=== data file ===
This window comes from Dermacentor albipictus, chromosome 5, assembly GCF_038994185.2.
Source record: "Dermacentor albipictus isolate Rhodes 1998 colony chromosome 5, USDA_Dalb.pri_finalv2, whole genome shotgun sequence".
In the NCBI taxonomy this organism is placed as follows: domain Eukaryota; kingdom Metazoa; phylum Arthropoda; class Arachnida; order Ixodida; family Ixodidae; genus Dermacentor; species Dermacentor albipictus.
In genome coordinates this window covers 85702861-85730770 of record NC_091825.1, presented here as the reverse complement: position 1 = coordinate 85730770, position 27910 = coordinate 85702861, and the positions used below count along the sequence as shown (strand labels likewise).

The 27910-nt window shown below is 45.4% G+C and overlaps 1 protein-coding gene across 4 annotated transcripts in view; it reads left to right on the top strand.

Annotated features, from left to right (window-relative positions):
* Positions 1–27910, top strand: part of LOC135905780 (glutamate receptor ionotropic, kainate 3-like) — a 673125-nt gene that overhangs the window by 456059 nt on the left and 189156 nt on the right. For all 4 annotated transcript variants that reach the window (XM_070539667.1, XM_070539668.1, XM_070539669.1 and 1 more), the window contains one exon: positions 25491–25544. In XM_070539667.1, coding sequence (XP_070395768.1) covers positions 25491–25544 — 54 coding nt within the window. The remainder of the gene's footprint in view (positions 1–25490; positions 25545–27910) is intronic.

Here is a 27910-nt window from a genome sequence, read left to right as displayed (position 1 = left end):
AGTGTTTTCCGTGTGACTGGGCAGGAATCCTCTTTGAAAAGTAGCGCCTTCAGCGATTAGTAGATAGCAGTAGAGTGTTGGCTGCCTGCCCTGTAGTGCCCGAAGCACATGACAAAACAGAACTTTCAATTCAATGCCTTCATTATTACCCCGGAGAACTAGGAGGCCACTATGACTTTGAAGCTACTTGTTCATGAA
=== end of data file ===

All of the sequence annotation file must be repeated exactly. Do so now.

This window comes from Dermacentor albipictus, chromosome 5, assembly GCF_038994185.2.
Source record: "Dermacentor albipictus isolate Rhodes 1998 colony chromosome 5, USDA_Dalb.pri_finalv2, whole genome shotgun sequence".
In the NCBI taxonomy this organism is placed as follows: domain Eukaryota; kingdom Metazoa; phylum Arthropoda; class Arachnida; order Ixodida; family Ixodidae; genus Dermacentor; species Dermacentor albipictus.
In genome coordinates this window covers 85702861-85730770 of record NC_091825.1, presented here as the reverse complement: position 1 = coordinate 85730770, position 27910 = coordinate 85702861, and the positions used below count along the sequence as shown (strand labels likewise).

The 27910-nt window shown below is 45.4% G+C and overlaps 1 protein-coding gene across 4 annotated transcripts in view; it reads left to right on the top strand.

Annotated features, from left to right (window-relative positions):
* Positions 1–27910, top strand: part of LOC135905780 (glutamate receptor ionotropic, kainate 3-like) — a 673125-nt gene that overhangs the window by 456059 nt on the left and 189156 nt on the right. For all 4 annotated transcript variants that reach the window (XM_070539667.1, XM_070539668.1, XM_070539669.1 and 1 more), the window contains one exon: positions 25491–25544. In XM_070539667.1, coding sequence (XP_070395768.1) covers positions 25491–25544 — 54 coding nt within the window. The remainder of the gene's footprint in view (positions 1–25490; positions 25545–27910) is intronic.

Here is a 27910-nt window from a genome sequence, read left to right as displayed (position 1 = left end):
AGTGTTTTCCGTGTGACTGGGCAGGAATCCTCTTTGAAAAGTAGCGCCTTCAGCGATTAGTAGATAGCAGTAGAGTGTTGGCTGCCTGCCCTGTAGTGCCCGAAGCACATGACAAAACAGAACTTTCAATTCAATGCCTTCATTATTACCCCGGAGAACTAGGAGGCCACTATGACTTTGAAGCTACTTGTTCATGAA